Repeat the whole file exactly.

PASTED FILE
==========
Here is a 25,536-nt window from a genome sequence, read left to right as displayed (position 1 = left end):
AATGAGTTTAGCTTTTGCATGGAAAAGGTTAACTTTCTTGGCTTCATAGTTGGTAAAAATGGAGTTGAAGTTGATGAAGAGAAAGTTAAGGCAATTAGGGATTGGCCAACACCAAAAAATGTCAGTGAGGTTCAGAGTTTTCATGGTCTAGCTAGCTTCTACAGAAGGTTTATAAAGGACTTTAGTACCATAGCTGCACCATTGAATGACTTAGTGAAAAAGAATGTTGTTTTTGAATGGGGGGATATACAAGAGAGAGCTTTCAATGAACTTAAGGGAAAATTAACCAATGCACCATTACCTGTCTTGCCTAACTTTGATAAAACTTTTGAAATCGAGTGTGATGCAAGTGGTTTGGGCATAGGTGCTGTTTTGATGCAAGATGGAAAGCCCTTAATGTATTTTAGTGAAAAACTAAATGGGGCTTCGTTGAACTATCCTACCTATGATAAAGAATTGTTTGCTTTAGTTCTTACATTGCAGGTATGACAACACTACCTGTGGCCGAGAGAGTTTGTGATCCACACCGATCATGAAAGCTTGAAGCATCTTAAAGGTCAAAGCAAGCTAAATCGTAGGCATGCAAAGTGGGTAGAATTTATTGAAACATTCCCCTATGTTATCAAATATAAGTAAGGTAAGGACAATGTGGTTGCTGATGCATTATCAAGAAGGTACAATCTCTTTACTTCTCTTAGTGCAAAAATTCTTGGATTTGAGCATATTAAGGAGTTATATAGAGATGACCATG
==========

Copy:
Here is a 25,536-nt window from a genome sequence, read left to right as displayed (position 1 = left end):
AATGAGTTTAGCTTTTGCATGGAAAAGGTTAACTTTCTTGGCTTCATAGTTGGTAAAAATGGAGTTGAAGTTGATGAAGAGAAAGTTAAGGCAATTAGGGATTGGCCAACACCAAAAAATGTCAGTGAGGTTCAGAGTTTTCATGGTCTAGCTAGCTTCTACAGAAGGTTTATAAAGGACTTTAGTACCATAGCTGCACCATTGAATGACTTAGTGAAAAAGAATGTTGTTTTTGAATGGGGGGATATACAAGAGAGAGCTTTCAATGAACTTAAGGGAAAATTAACCAATGCACCATTACCTGTCTTGCCTAACTTTGATAAAACTTTTGAAATCGAGTGTGATGCAAGTGGTTTGGGCATAGGTGCTGTTTTGATGCAAGATGGAAAGCCCTTAATGTATTTTAGTGAAAAACTAAATGGGGCTTCGTTGAACTATCCTACCTATGATAAAGAATTGTTTGCTTTAGTTCTTACATTGCAGGTATGACAACACTACCTGTGGCCGAGAGAGTTTGTGATCCACACCGATCATGAAAGCTTGAAGCATCTTAAAGGTCAAAGCAAGCTAAATCGTAGGCATGCAAAGTGGGTAGAATTTATTGAAACATTCCCCTATGTTATCAAATATAAGTAAGGTAAGGACAATGTGGTTGCTGATGCATTATCAAGAAGGTACAATCTCTTTACTTCTCTTAGTGCAAAAATTCTTGGATTTGAGCATATTAAGGAGTTATATAGAGATGACCATG